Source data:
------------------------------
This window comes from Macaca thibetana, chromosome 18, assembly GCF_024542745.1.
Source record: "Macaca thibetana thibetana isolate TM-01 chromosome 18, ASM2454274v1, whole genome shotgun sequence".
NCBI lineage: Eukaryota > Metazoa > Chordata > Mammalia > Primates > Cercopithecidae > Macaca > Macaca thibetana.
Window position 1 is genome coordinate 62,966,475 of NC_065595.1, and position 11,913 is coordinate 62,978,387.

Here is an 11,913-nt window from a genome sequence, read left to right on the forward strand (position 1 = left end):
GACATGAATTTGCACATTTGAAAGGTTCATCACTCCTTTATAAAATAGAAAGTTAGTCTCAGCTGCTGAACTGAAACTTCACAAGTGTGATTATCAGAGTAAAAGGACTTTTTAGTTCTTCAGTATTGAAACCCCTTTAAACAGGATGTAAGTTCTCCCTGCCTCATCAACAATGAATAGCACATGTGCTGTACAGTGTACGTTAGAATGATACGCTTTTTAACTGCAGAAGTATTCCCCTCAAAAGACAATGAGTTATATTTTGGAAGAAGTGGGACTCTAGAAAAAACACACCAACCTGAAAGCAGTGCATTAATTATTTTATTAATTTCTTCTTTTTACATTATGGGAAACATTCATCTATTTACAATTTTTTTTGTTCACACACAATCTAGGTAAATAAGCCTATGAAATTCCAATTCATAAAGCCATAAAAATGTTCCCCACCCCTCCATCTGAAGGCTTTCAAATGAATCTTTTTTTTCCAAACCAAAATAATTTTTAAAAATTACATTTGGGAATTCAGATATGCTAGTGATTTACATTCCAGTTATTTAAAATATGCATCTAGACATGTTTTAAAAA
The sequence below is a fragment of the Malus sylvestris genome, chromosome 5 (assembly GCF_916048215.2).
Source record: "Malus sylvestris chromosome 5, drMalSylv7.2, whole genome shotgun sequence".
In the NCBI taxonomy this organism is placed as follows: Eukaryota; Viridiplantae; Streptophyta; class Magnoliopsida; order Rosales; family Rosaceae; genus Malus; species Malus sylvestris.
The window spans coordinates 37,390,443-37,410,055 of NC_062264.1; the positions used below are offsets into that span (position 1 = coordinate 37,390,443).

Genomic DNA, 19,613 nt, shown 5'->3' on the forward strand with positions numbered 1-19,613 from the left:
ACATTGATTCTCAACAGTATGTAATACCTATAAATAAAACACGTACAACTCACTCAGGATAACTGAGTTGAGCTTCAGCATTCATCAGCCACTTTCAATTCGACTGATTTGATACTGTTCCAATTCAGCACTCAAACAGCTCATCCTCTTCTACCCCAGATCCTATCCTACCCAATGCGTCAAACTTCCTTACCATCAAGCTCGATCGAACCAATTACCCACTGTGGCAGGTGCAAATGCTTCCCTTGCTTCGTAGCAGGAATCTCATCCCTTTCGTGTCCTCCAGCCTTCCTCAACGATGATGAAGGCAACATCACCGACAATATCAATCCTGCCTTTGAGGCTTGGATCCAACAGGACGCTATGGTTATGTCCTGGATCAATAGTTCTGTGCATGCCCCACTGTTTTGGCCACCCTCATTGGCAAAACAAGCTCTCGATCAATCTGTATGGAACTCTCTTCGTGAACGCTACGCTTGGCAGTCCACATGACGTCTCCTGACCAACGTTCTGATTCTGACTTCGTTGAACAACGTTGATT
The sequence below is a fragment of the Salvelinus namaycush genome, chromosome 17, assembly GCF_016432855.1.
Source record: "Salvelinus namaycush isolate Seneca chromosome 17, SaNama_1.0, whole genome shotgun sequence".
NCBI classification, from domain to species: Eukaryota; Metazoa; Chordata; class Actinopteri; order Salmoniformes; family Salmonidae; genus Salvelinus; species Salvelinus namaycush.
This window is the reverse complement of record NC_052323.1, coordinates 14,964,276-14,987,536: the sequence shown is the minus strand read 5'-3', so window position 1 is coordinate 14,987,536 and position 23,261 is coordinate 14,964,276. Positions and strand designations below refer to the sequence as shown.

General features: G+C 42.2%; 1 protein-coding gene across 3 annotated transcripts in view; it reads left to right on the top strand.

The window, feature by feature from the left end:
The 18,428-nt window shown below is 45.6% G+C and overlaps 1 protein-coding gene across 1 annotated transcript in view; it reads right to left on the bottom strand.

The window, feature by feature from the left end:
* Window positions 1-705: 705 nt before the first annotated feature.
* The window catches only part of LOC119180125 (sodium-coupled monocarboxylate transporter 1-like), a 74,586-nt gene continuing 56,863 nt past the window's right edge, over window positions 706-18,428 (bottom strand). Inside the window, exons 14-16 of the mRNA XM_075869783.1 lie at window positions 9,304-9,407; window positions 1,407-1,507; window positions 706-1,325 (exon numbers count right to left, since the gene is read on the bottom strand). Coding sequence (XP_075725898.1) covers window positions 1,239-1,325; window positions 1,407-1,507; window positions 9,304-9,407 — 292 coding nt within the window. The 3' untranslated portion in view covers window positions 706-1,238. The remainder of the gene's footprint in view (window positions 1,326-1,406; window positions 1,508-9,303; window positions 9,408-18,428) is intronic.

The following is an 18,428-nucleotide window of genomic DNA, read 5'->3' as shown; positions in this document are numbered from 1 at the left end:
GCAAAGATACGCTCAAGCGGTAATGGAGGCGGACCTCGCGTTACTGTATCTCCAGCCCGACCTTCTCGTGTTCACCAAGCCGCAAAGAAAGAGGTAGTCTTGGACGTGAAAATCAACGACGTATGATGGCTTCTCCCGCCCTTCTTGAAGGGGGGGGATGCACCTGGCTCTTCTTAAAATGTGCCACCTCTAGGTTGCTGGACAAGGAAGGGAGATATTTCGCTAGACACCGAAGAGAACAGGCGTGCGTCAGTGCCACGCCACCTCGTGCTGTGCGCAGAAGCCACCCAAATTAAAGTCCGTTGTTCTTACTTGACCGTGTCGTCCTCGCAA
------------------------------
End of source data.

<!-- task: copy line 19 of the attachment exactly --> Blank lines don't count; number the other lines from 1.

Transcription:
The 18,428-nt window shown below is 45.6% G+C and overlaps 1 protein-coding gene across 1 annotated transcript in view; it reads right to left on the bottom strand.